Software industry vs. the construction industry

Saw this on a Slashdot thread about how "software engineering" is not really engineering, and how if software emulated "real" engineering it would be better. This guy (girl) made the point that for construction, it's just as bad as for software.

Re: For the life of me (Score:5, Insightful)
by Linux Ate My Dog! (224079)on 2003.02.18 8:17 (#5326407)
(http://exonome.com/fj/)

Why not try to take a look at some of the long time methods used by engineering industries to see how they go about designing bridges and cars and stuff like?

I live in Boston, home of the Big Dig. Right now is not the best time to impress me with construction as a model for controllable effective on-time on-budget engineering of large-scale projects.

In fact, we get to hear this a lot as software engineers "Look at construction! They got it right!" Well, of all big construction projects I remember (Betuwe tunnels in the Netherlands, Stopera in Amsterdam, Big Dig in Boston) went into time and costs overruns, often by 100 to 400% on either variable.

And then there is my bathroom which I had remodeled a year ago, and the stories of my homeowner friends who did the same. On time? On budget? Don't make me laugh. Go do the rounds among people who have had remodeling done: horror story after horror story. Construction people were like software engineers in the dot-com boom: flooded with offers, so they would overbook and the customer who complained loudest would get his project done. Many sub-teams (projects, tilers) did and do not communicate, project leads are at the mercy of the scheduling of the sub-contractors, the quality is not standardized at all but incredibly variable so you have to get "lucky" with who has a slot free to do the work on your project, many of the people are overworked or "self-medicated" to deal with their stress and the conditions of labor.

I bought the whole "Look at construction!" mantra, and then I actually looked at how construction was done. These guys wing it as much as we do for the small projects, and when they can't wing it for the big ones, major shit happens like on our projects. And the old COBOL software is still running after 40 years and will keep running as long as the environment doesn't change, just like bridges stay up for decades as long as the environment doesn't radically change.

Do you think that GM people stand around and talk about Extreme Engineering for their engineers who design high tech engines?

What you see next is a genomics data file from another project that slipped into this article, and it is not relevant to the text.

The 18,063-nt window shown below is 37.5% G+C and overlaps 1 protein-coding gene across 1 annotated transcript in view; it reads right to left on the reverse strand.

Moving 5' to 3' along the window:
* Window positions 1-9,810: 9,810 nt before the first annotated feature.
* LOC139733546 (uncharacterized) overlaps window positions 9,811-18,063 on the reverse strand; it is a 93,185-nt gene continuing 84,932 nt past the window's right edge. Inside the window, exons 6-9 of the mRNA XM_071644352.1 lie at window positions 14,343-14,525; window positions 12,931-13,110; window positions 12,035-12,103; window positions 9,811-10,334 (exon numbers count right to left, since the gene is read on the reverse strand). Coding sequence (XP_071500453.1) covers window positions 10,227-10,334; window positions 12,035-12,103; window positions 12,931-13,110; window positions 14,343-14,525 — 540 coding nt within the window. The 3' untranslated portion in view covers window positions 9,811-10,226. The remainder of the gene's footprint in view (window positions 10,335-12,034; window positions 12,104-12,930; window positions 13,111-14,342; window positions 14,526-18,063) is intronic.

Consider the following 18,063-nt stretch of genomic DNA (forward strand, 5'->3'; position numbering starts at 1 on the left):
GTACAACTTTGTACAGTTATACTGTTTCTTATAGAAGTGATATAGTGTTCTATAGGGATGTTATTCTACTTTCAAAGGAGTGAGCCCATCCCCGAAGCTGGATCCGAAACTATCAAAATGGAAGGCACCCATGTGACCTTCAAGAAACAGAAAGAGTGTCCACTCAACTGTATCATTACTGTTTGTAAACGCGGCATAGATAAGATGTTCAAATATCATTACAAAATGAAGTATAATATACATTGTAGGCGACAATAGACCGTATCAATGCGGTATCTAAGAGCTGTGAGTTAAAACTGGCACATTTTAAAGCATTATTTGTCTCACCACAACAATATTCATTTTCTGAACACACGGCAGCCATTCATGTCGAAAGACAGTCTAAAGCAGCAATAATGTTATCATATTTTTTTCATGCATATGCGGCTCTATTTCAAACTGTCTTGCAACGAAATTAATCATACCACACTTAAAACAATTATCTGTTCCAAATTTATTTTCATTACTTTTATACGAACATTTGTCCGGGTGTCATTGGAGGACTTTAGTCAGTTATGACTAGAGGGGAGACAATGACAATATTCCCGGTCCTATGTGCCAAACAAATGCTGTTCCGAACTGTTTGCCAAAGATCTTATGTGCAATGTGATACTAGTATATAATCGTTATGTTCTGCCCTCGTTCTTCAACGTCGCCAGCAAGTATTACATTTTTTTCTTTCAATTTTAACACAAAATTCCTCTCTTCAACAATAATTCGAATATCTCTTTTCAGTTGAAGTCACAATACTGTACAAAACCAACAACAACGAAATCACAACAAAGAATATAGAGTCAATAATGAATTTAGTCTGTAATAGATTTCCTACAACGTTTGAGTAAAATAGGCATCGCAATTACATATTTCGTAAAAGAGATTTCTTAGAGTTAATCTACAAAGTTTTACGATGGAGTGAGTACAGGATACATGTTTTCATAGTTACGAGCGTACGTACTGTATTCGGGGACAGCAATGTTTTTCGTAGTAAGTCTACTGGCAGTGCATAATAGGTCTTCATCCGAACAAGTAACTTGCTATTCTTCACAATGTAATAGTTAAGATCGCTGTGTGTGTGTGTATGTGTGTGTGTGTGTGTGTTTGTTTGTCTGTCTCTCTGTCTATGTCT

Actually, yes, these people are constantly re-evaluating their process because their time-to-market requirements are constantly getting tighter and tighter. Just read Business Week for six months and follow the changes in the auto industry through their articles: they are all about faster, faster, and listen-to-the-customer constant process-reengineering, with CEO and design heads being hired and fired depending on how well they can make their human- and machine-assembly-lines line up and fire.

Software industry == tobacco industry?

"The thing that will really improve software is when someone figures out how to establish a [more] direct link between the risks of using a product and the creation of the product. The software industry seems to think the tobacco industry business model is a good one. It's okay to kill your customers, there will always be a new one to replace the one you just lost."

— Scott James, as seen in the 15 March 2002 issue of Crypto-Gram

It's not about lines of code

http://softwaredev.earthweb.com/sdtech/article/0,,12065_988641,00.html
By Charles Connell
Everyone wants programmers to be productive. Managers of programmers want maximum productivity — it gets the work done faster and makes the managers look good. All other things being equal, programmers like being productive. They can get home earlier, reduce stress during the workday, and feel better about their finished products. Programming productivity is even in each country's national interest, since it advances the country's position in the worldwide software industry.

Unfortunately, the standard definitions of software productivity are incorrect. They miss the essence of software development. This article examines some of the usual definitions for programmer productivity, shows why they are wrong, and then proposes an alternate definition that accurately captures what programming is really about.

Continue reading "It's not about lines of code"

Real programmers write in…

A recent article devoted to the macho side of programming made the bald and unvarnished statement:

Real Programmers write in FORTRAN.

Maybe they do now,
in this decadent era of
Lite beer, hand calculators, and "user-friendly" software
but back in the Good Old Days,
when the term "software" sounded funny
and Real Computers were made out of drums and vacuum tubes,
Real Programmers wrote in machine code.
Not FORTRAN. Not RATFOR. Not, even, assembly language.
Machine Code.
Raw, unadorned, inscrutable hexadecimal numbers.
Directly.

Lest a whole new generation of programmers
grow up in ignorance of this glorious past,
I feel duty-bound to describe,
as best I can through the generation gap,
how a Real Programmer wrote code.
I'll call him Mel,
because that was his name.

Continue reading "Real programmers write in…"

Raining instructions

Some people distinguish between biological life and machines. But if you look deeply enough, biological life is just a machine called DNA. Richard Dawkins said it best in chapter 5 of his book The Blind Watchmaker, after observing downy seeds falling from a willow in his garden:

It is raining instructions out there; it's raining programs; it's raining tree-growing, fluff-spreading, algorithms. That is not a metaphor, it is the plain truth. It couldn't be any plainer if it were raining floppy discs.